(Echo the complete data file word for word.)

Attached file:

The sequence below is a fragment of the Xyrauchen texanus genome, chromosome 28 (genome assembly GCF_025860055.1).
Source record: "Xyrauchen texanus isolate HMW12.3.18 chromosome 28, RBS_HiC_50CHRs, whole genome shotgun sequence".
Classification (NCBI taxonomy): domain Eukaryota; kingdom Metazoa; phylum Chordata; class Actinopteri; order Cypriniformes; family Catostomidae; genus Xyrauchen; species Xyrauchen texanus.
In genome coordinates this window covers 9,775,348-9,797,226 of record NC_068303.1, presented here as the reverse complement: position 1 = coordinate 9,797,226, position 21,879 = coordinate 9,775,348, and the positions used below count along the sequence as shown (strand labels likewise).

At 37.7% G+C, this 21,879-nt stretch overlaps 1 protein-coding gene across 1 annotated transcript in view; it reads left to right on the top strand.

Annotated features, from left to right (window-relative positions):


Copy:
The sequence below is a fragment of the Xyrauchen texanus genome, chromosome 28 (genome assembly GCF_025860055.1).
Source record: "Xyrauchen texanus isolate HMW12.3.18 chromosome 28, RBS_HiC_50CHRs, whole genome shotgun sequence".
Classification (NCBI taxonomy): domain Eukaryota; kingdom Metazoa; phylum Chordata; class Actinopteri; order Cypriniformes; family Catostomidae; genus Xyrauchen; species Xyrauchen texanus.
In genome coordinates this window covers 9,775,348-9,797,226 of record NC_068303.1, presented here as the reverse complement: position 1 = coordinate 9,797,226, position 21,879 = coordinate 9,775,348, and the positions used below count along the sequence as shown (strand labels likewise).

At 37.7% G+C, this 21,879-nt stretch overlaps 1 protein-coding gene across 1 annotated transcript in view; it reads left to right on the top strand.

Annotated features, from left to right (window-relative positions):